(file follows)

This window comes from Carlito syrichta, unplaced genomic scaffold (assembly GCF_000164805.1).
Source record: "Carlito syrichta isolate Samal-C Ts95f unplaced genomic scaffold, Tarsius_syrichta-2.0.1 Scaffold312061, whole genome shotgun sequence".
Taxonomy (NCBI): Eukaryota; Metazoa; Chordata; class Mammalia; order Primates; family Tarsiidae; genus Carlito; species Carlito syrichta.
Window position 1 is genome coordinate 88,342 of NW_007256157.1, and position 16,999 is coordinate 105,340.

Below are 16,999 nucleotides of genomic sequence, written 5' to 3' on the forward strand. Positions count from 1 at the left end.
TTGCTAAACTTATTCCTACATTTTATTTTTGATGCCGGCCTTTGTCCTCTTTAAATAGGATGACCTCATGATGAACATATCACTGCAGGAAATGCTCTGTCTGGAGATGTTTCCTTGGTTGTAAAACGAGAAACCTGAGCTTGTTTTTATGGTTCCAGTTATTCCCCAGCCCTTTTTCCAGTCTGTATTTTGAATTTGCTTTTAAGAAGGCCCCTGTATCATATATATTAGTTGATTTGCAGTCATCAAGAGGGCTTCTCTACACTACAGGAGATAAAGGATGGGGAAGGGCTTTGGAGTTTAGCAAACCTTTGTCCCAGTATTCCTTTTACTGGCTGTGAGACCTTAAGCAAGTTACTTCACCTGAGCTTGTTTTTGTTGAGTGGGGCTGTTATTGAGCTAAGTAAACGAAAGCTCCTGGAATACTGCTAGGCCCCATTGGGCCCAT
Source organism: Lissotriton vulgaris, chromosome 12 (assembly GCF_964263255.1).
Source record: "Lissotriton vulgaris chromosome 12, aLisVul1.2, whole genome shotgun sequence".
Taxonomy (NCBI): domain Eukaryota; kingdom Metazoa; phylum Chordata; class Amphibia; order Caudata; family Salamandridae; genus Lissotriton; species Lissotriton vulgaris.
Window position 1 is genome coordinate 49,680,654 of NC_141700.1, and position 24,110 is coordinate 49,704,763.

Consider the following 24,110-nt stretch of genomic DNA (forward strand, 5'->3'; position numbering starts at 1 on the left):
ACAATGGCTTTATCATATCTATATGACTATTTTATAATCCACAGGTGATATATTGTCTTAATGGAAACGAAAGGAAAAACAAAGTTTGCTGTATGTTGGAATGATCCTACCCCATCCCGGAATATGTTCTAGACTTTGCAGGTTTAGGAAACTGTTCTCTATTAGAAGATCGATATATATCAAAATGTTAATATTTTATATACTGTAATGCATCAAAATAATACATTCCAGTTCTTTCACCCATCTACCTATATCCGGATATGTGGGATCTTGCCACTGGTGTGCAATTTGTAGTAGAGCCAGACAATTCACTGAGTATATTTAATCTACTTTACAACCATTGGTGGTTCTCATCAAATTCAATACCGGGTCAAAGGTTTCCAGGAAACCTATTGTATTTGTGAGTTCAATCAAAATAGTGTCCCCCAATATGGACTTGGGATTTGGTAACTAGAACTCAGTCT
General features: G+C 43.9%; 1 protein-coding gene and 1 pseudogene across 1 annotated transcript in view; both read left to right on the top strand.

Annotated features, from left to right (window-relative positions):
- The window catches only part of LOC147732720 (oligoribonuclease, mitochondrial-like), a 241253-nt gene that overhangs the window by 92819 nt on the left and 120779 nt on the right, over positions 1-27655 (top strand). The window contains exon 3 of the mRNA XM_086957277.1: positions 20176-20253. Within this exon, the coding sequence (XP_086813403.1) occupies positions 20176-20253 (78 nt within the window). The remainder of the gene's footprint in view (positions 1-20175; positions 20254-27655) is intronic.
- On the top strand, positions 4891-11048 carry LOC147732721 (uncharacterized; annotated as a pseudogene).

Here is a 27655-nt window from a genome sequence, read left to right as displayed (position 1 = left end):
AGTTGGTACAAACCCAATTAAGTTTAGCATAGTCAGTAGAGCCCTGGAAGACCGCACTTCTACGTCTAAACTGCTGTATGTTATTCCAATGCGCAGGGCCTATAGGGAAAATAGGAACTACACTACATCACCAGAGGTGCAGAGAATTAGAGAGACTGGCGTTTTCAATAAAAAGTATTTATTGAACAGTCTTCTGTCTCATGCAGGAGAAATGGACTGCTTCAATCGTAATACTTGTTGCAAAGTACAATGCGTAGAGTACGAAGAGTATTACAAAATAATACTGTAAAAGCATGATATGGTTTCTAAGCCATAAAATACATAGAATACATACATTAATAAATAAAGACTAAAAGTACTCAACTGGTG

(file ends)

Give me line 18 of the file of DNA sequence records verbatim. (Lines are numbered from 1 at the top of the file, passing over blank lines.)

AGTTGGTACAAACCCAATTAAGTTTAGCATAGTCAGTAGAGCCCTGGAAGACCGCACTTCTACGTCTAAACTGCTGTATGTTATTCCAATGCGCAGGGCCTATAGGGAAAATAGGAACTACACTACATCACCAGAGGTGCAGAGAATTAGAGAGACTGGCGTTTTCAATAAAAAGTATTTATTGAACAGTCTTCTGTCTCATGCAGGAGAAATGGACTGCTTCAATCGTAATACTTGTTGCAAAGTACAATGCGTAGAGTACGAAGAGTATTACAAAATAATACTGTAAAAGCATGATATGGTTTCTAAGCCATAAAATACATAGAATACATACATTAATAAATAAAGACTAAAAGTACTCAACTGGTG